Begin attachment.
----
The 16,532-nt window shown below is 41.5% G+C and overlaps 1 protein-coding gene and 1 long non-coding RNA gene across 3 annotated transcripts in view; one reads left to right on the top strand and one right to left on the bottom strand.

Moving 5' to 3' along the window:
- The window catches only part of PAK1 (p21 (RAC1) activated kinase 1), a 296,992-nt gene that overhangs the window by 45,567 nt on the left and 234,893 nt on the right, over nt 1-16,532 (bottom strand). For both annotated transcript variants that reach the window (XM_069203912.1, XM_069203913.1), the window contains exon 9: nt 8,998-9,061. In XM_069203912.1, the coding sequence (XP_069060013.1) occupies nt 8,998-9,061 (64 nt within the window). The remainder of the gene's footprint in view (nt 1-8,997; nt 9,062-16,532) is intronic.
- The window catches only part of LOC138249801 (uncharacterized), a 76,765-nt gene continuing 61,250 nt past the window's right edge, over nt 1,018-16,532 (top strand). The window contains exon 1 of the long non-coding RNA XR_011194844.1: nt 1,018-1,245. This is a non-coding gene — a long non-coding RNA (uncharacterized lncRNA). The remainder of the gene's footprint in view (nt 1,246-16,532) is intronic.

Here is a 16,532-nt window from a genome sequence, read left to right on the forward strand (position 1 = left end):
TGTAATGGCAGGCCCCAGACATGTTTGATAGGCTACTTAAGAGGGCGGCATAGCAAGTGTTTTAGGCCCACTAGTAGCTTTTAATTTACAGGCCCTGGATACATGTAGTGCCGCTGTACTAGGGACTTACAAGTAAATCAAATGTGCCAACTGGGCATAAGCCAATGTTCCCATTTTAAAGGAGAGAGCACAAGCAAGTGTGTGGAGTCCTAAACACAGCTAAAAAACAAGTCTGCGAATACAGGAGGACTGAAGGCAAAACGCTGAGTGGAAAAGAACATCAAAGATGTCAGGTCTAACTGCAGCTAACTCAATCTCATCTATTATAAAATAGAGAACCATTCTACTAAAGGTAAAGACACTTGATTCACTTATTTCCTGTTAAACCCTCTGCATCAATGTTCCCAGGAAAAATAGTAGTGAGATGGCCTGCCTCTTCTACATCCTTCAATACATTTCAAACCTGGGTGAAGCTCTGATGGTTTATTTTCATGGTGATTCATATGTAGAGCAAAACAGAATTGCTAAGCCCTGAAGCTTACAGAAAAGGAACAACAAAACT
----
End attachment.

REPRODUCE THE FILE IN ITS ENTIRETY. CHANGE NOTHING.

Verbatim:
The 16,532-nt window shown below is 41.5% G+C and overlaps 1 protein-coding gene and 1 long non-coding RNA gene across 3 annotated transcripts in view; one reads left to right on the top strand and one right to left on the bottom strand.

Moving 5' to 3' along the window:
- The window catches only part of PAK1 (p21 (RAC1) activated kinase 1), a 296,992-nt gene that overhangs the window by 45,567 nt on the left and 234,893 nt on the right, over nt 1-16,532 (bottom strand). For both annotated transcript variants that reach the window (XM_069203912.1, XM_069203913.1), the window contains exon 9: nt 8,998-9,061. In XM_069203912.1, the coding sequence (XP_069060013.1) occupies nt 8,998-9,061 (64 nt within the window). The remainder of the gene's footprint in view (nt 1-8,997; nt 9,062-16,532) is intronic.
- The window catches only part of LOC138249801 (uncharacterized), a 76,765-nt gene continuing 61,250 nt past the window's right edge, over nt 1,018-16,532 (top strand). The window contains exon 1 of the long non-coding RNA XR_011194844.1: nt 1,018-1,245. This is a non-coding gene — a long non-coding RNA (uncharacterized lncRNA). The remainder of the gene's footprint in view (nt 1,246-16,532) is intronic.

Here is a 16,532-nt window from a genome sequence, read left to right on the forward strand (position 1 = left end):
TGTAATGGCAGGCCCCAGACATGTTTGATAGGCTACTTAAGAGGGCGGCATAGCAAGTGTTTTAGGCCCACTAGTAGCTTTTAATTTACAGGCCCTGGATACATGTAGTGCCGCTGTACTAGGGACTTACAAGTAAATCAAATGTGCCAACTGGGCATAAGCCAATGTTCCCATTTTAAAGGAGAGAGCACAAGCAAGTGTGTGGAGTCCTAAACACAGCTAAAAAACAAGTCTGCGAATACAGGAGGACTGAAGGCAAAACGCTGAGTGGAAAAGAACATCAAAGATGTCAGGTCTAACTGCAGCTAACTCAATCTCATCTATTATAAAATAGAGAACCATTCTACTAAAGGTAAAGACACTTGATTCACTTATTTCCTGTTAAACCCTCTGCATCAATGTTCCCAGGAAAAATAGTAGTGAGATGGCCTGCCTCTTCTACATCCTTCAATACATTTCAAACCTGGGTGAAGCTCTGATGGTTTATTTTCATGGTGATTCATATGTAGAGCAAAACAGAATTGCTAAGCCCTGAAGCTTACAGAAAAGGAACAACAAAACT